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    Brilliant. I'm such a geek. I read about AlphaNumeric's 4 million digit prime number and there's nothing I can do to stop the sheer envy well up inside me as I realise that *his prime is bigger than mine*.

    Some poetic licence there. In fact I don't have any primes saved on my computer
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    mechanics is the most enjoyable aspect of maths alevel and with pure maths it feels your on top of the world when you get that tricky question right!
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    (Original post by AlphaNumeric)
    You mean 10 million. I've a 4 million digit prime saved on my PC, and the largest known prime is 9 million digits long
    Yes. It should be 10 million. The largest prime known is 9,152,052 digits long.
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    differential equations and discrete maths
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    I'm only at the end of the A-level syllabus (1st year college, but doing maths in a year so we do all of FM next year), but since starting A-level I've really found the calculus interesting. Luckily we've got a really good teacher who goes a bit beyond the syllabus (we're a class of about 11 specifically aimed at FM - everyone got As in core 1 so he can afford to :P) and really explains topics. This means we can cover the derivations of some formulae which would normally be taught but not explained.

    In maths outside school, I'm really interested in pure topics like prime numbers, complex numbers, set theory etc. What I'm currently looking into is Maclaurin series - they look pretty nifty.

    I think it's the abstraction of the pure maths that makes it rewarding for me. I don't find mechanics or stats that interesting because the results are normally just predictions about a real world scenario, which you could obtain just as easily through an experiment. With the pure stuff, you're not modelling a real process, you're finding answers because they're valuable in themselves - to me, this seems like a more satisfying way to do maths.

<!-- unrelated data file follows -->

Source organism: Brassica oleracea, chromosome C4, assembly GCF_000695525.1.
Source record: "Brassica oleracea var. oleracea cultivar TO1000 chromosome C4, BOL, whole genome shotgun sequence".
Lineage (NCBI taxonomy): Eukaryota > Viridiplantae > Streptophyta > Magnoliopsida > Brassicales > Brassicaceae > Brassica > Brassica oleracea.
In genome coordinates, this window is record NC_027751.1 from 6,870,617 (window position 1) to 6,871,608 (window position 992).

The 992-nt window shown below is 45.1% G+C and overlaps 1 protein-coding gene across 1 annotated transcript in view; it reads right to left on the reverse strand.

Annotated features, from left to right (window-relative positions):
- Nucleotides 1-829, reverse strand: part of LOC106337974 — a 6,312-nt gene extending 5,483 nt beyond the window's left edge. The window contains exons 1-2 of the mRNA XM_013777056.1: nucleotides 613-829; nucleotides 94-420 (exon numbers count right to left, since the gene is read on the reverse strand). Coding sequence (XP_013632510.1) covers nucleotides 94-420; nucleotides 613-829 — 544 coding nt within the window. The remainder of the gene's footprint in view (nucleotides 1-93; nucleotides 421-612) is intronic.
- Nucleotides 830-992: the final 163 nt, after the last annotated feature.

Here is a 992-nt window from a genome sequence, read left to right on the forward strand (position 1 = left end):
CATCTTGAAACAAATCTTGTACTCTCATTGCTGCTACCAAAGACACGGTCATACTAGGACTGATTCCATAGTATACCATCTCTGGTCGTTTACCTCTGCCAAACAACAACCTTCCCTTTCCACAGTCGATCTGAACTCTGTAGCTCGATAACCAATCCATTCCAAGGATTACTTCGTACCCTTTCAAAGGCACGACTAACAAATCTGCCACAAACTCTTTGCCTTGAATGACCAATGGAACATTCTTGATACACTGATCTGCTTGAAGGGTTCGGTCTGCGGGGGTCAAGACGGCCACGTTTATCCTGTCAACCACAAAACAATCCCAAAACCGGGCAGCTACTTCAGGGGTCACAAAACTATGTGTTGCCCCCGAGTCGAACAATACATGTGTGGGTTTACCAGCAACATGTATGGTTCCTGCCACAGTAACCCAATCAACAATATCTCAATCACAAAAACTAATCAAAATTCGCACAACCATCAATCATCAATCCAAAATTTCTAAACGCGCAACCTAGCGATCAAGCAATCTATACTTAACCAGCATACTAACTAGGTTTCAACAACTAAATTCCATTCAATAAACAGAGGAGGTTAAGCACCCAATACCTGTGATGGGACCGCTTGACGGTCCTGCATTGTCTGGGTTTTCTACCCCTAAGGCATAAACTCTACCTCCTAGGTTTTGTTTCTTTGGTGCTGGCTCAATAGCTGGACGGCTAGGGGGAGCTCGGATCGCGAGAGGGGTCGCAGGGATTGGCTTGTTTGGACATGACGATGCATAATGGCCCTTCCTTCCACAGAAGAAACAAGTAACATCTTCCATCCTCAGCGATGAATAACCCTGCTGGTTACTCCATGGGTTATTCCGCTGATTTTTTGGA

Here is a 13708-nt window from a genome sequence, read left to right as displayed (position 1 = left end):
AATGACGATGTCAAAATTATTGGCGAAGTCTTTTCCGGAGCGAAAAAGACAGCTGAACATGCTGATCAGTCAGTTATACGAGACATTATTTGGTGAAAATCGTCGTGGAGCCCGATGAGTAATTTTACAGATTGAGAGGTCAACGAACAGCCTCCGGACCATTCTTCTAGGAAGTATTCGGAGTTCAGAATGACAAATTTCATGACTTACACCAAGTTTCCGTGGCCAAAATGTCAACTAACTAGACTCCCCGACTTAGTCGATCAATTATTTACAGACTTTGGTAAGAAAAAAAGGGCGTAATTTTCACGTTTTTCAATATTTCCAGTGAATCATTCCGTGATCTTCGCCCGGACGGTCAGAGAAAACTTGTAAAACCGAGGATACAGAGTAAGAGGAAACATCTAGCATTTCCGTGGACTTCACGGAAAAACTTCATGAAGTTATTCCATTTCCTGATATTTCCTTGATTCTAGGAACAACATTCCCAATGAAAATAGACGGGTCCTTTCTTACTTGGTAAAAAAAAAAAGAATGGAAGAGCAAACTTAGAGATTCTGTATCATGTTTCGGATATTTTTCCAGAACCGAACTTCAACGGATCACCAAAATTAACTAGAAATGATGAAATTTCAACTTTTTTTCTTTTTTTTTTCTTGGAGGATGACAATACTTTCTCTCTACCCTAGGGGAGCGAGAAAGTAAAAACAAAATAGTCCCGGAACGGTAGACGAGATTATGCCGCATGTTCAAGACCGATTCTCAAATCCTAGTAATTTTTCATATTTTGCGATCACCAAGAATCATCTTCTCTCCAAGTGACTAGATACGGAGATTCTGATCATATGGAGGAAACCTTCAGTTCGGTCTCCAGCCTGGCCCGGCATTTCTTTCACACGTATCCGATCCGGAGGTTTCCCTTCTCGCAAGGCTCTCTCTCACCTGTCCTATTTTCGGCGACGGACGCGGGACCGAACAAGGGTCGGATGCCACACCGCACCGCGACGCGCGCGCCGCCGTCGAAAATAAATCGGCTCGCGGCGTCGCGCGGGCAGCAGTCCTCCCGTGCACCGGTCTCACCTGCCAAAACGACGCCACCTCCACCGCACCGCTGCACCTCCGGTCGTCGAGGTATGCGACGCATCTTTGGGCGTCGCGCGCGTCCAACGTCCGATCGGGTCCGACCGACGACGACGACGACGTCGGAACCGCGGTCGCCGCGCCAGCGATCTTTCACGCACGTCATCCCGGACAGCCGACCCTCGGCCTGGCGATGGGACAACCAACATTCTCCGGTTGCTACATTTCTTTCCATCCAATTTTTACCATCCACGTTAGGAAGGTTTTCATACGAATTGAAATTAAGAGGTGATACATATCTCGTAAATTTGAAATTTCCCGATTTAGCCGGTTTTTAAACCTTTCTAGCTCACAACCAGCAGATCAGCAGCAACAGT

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    group theory, stats, decision maths are all boring.

    complex numbers have interesting parts, although to be honest i^i being real was pretty much the most interesting thing there. a lot of boring algebra, essentially just another form of geometry, especially with nth roots and expansions of (sin x)^n and (cos x)^n. some interesting calculus applications i guess.

    calculus is where it's at as far as a-level f.maths is concerned. and step (although the mech questions on step are oftenthe easier ones....)
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    (Original post by Bigcnee)
    Most A-Level students will say Calculus, though after being torn apart and put back together with infinite detail, first in terms of Riemann Integration, and then Lebesgue Integration, I'd be very surprised if this was still the same answer upon graduation. Having said that, Lebesgue integration is so important for higher level mathematics, that it's hard to scoff at it's significance.

    I myself, am very into probability: Stochastics (esp. differential equations), Brownian Motion, Time Series, and outside probability: Dynamical systems, and Functional Analysis.
    I've become quite taken with Complex Analysis too. Far more satisfying and challenging than Real Analysis. The difference in Taylor's Theorem between real and complex cases is astounding.

    I think probability is very underrated as a Mathematical discipline. The proofs are less technical, and generally need to be cleverer.
    Having just taken a first course in complex analysis this term (and more real analysis last term) it feels as if the proofs are very repetitive - they all seem to involve the same ideas and steps which makes them extremely dull to work on. The results themselves are very significant; it's just that one often finds it too pedantic to prove them.

    I personally enjoy applied mathematics, group theory and dynamics (although I do find the latter topic very difficult to comprehend at the moment).